The New Jersey Devils and defenseman Adam Larsson are nearing an arbitration date, but the club’s general manager Ray Shero seems to believe a deal could perhaps be completed before then, according to NHL.com, via NorthJersey.com.
As per NHL.com, Larsson’s arbitration hearing is July 29. In his fourth season with the Devils, the 22-year-old blue liner scored three goals and had 24 points — both career highs — in 64 games.
“We have time before the arbitration date certainly and we’ll see where that leads us, but the goal with [Eric] Gelinas was to try to agree to a deal we’re both happy with and it’s the same thing with Larsson. I had a conversation with [agent] J.P. Barry again [Thursday] and I hope within the next few days to have an idea where we’re going. We’ve talked about a lot of different things.”
Larsson, taken fourth overall in the 2011 NHL Draft and now a restricted free agent, was one of two Devils’ players to originally elect for salary arbitration.
Bowman said he would like to come to terms with Kruger before training camp in September.
“I think with all our players, you want to have them signed before camp,” Bowman said. “I think it’s always ideal to have your guys with as much preparation as possible. We’re working towards that and ultimately we’ll see how the timing works out.”
Kruger, 25, scored seven goals and 17 points last regular season.
He also came with a cap hit of 1.325 million over the last two seasons, however it’s been widely reported his goal is to sign a long-term contract this summer, and he was willing to wait for Chicago to clear up some of its salary cap issues.
The anticipation for Connor McDavid’s first training camp with the Edmonton Oilers continues to grow, with The Great One, Wayne Gretzky, weighing in on the potential Next One and his upcoming transition from junior hockey to the NHL.
Big things are expected of McDavid, taken first overall in last month’s NHL Draft much to the surprise of no one after he completely dominated the Ontario Hockey League, especially this past season despite a broken hand suffered in a fight.
Dodgeball can be crazy enough at times. Try playing it blindfolded.
That was the task for Vancouver Canucks prospects at the club’s recent development camp, as young players were partnered up and brought to the tennis courts for a fierce battle of blindfolded dodgeball. It has become an exercise assistant coach Perry Pearn has used for team-building and communication, dating back to Canucks training camp last September.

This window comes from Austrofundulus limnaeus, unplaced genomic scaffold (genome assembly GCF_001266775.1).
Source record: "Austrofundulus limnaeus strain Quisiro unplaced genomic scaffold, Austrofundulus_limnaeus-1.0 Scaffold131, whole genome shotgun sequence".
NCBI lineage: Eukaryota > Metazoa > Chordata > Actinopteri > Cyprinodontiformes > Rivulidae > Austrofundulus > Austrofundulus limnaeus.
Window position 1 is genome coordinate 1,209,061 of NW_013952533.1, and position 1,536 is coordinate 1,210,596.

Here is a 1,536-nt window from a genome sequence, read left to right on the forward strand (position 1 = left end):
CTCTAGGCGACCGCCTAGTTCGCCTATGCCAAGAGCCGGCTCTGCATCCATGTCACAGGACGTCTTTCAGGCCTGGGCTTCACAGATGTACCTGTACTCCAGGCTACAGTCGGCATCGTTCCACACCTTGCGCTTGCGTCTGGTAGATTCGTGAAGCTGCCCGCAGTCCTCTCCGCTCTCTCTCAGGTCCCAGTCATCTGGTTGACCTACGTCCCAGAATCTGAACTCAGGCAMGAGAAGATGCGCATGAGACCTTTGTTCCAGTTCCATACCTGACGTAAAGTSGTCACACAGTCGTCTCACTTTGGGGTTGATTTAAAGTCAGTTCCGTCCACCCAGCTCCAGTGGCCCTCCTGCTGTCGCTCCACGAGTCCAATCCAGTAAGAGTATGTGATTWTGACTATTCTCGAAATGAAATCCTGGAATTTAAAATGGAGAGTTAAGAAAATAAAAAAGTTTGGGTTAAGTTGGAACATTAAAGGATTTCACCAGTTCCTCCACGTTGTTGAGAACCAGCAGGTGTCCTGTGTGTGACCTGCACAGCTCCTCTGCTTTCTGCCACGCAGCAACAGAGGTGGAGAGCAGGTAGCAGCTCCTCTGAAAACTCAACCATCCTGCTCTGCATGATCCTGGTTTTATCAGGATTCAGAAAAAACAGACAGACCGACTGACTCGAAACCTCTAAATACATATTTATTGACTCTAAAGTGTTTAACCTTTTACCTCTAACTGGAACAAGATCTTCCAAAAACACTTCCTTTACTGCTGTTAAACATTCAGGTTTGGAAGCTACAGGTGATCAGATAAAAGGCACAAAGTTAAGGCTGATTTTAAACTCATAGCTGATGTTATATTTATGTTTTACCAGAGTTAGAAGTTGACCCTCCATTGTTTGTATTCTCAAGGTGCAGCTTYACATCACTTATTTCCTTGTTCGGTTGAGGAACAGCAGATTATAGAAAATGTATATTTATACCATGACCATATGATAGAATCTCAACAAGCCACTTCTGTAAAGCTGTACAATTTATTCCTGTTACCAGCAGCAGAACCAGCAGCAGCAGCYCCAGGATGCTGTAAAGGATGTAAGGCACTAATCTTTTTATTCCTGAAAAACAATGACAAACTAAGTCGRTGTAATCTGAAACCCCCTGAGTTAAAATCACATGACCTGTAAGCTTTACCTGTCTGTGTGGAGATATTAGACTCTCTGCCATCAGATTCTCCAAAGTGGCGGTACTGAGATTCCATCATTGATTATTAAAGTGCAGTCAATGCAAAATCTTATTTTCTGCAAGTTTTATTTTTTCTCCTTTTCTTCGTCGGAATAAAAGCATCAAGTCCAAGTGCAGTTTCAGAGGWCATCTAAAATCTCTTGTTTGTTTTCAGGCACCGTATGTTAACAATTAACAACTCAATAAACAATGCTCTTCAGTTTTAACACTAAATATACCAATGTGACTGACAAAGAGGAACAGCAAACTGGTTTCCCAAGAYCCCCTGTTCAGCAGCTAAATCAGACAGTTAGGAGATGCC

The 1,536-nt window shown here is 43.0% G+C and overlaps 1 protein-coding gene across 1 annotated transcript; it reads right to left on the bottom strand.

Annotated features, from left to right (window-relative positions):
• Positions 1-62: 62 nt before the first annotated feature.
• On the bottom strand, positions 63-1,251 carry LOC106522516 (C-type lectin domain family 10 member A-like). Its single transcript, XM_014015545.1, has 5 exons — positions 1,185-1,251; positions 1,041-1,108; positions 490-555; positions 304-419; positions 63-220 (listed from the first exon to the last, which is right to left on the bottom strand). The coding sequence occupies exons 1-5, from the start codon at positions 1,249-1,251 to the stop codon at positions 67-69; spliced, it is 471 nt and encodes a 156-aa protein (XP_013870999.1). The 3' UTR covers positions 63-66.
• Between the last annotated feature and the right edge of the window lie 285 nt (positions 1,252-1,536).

It’s been an eventful few months for the Boston Bruins, and that may be an understatement.
After missing the playoffs this past spring, the firing of Peter Chiarelli, the hiring of Don Sweeney as the new general manager and two major trades at the NHL Draft that saw Dougie Hamilton sent to Calgary and Milan Lucic to L.A., Bruins’ president Cam Neely apparently sees his team as one that could potentially make the post-season in 2016.
“There’s lots of parity in the East,” Neely told the Boston Herald. “It’s going to be tight, it’s going to be a challenge. I think we can be a playoff team. I don’t want to sound like that’s our only goal, just to be a playoff team. That’s not a very high goal. We’re past that.
“But I want to see us improve certainly from where we were last year. I think if guys can continue to improve — (David) Pastrnak, (Brett) Connolly, (Ryan) Spooner — I don’t see why we can’t have a very good year this year.”
Two years after appearing in the Stanley Cup Final — which was two years after Boston won the championship in 2011 — the Bruins missed out on the 2015 playoffs by two points while finishing 23rd in the league in scoring.
Their failure to qualify for the playoffs ushered in change, particularly in the front office. However, the club’s moves at the draft and in the days after brought instant and heavy criticism.
Based on Sweeney’s comments Friday, the Bruins could still go after available free agents prior to the start of the season.
“There are still players out there that may fit,” said Sweeney, as per NESN.com. “You have conversations with agents about possibilities. I think we’re comfortable with where we are in creating internal competition, but I’m not going to stop sort of asking in areas that we can continue to look at.”